The women, whose story was immortalized in the film "Made in Dagenham" were protesting about being placed on the unions B grade list of unskilled workers when men who did the same work were placed in the semi-skilled C grade. The women also received less pay than the men, and not just those who had had be classified at the higher grade - they also received less than the men who were also in grade B.
The women also encountered the problem that the union did not initially support their strike. The women alleged that the small number of women in the workplace at the time meant that the union were not concerned about losing their union dues given the thousands of male workers.
The women were joined by another 195 Ford workers from another factory and, as Ford couldn't sell cars without seats, their action stopped production of Ford cars. The strike only came to an end when the Secretary of State, Barbara Castle, met with the women and took up their cause. They were awarded a pay rise but even then they returned to work being paid only 92% of what the male machinists received. The grading issue lingered on until another strike many years later in 1984.
Equal pay and conditions for women in the workplace was already an issue in the 1960's as more and more women joined the workplace. However, the attention brought by the Ford workers action made it headline news and created momentum which then assisted Barbara Castle's efforts to get the Equal Pay Act 1970 onto the legislative books. When the legislation was debated in parliament the women were identified as playing a "significant part in the history of the struggle for equal pay".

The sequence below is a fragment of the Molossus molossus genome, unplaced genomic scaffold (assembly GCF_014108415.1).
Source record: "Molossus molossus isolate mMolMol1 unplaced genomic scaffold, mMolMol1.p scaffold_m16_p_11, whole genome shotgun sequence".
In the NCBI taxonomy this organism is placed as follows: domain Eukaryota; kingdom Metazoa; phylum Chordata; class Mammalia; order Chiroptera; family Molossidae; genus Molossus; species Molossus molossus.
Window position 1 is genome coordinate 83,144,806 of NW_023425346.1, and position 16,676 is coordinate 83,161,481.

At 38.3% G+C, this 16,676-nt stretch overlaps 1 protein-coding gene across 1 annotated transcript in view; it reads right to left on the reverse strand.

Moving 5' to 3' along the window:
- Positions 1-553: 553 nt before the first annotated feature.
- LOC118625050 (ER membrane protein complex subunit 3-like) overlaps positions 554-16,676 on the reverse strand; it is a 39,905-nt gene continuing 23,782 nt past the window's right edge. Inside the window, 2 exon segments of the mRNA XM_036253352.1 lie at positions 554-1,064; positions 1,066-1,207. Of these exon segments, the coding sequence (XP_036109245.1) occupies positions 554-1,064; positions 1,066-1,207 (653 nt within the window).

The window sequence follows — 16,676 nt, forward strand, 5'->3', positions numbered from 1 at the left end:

It is well known that there is still a gender pay gap in the workplace. The gender pay gap is not quite the same thing as equal pay as the gender pay gap measures the difference between men and women's average salaries and causes include the concentration of women in lower paid occupations and the fact that they remain less likely to progress to senior levels. The Government Equalities Office reported the gender pay gap as being 19.1% in 2016 which equates to women earning 80p for every pound earned by a male. However, progress has been made with the gap being virtually eliminated for full time workers under the age of 40. The draft Equality Act (Gender Pay Reporting Gap Information) Regulations are intended to come into force in October 2016 and, as we previously reported, include a requirement for employers with 250 or more employees to publish the difference between the average salaries of their male and female staff. Nearly half a century after the ladies of Dagenham took matters into their own hands it is clear the momentum that they started is still being felt.